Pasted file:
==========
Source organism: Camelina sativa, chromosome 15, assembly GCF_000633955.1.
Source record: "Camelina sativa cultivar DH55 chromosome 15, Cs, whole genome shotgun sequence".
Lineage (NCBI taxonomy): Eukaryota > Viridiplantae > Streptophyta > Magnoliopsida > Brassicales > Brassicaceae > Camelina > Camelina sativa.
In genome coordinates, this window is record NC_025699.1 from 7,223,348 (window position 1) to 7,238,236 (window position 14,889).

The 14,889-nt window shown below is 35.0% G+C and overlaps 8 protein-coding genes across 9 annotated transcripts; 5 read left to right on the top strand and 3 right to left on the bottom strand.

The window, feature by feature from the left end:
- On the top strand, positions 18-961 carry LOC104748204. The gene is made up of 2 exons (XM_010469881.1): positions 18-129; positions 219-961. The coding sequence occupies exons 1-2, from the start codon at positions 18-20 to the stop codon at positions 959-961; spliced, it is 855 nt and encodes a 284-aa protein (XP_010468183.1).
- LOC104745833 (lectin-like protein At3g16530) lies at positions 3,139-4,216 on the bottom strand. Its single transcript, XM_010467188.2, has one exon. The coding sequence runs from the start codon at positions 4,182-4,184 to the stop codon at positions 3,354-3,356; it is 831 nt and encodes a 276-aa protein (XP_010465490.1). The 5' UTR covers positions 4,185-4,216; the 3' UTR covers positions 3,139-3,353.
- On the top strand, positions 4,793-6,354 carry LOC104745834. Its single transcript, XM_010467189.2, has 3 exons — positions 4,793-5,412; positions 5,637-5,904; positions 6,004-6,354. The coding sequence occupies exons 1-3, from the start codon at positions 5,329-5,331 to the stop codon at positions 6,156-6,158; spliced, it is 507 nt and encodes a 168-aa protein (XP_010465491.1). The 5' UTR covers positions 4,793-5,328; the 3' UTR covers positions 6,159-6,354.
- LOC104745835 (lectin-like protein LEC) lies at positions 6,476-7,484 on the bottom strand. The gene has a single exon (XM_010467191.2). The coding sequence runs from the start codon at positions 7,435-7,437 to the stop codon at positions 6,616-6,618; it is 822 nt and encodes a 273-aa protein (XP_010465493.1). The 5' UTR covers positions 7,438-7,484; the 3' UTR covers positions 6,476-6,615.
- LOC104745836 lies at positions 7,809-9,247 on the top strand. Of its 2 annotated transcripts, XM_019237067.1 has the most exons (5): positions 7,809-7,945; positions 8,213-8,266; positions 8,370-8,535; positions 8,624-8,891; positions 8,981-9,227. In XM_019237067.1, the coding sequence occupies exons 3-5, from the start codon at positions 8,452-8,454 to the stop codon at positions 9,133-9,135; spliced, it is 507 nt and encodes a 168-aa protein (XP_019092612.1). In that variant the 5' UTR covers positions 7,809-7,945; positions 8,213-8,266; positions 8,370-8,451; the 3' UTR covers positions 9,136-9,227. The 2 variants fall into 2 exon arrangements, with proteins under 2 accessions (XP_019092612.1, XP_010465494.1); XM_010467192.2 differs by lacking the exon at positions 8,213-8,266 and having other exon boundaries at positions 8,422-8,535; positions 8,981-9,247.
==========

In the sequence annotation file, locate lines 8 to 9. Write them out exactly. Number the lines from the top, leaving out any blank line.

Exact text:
- LOC104745833 (lectin-like protein At3g16530) lies at positions 3,139-4,216 on the bottom strand. Its single transcript, XM_010467188.2, has one exon. The coding sequence runs from the start codon at positions 4,182-4,184 to the stop codon at positions 3,354-3,356; it is 831 nt and encodes a 276-aa protein (XP_010465490.1). The 5' UTR covers positions 4,185-4,216; the 3' UTR covers positions 3,139-3,353.
- On the top strand, positions 4,793-6,354 carry LOC104745834. Its single transcript, XM_010467189.2, has 3 exons — positions 4,793-5,412; positions 5,637-5,904; positions 6,004-6,354. The coding sequence occupies exons 1-3, from the start codon at positions 5,329-5,331 to the stop codon at positions 6,156-6,158; spliced, it is 507 nt and encodes a 168-aa protein (XP_010465491.1). The 5' UTR covers positions 4,793-5,328; the 3' UTR covers positions 6,159-6,354.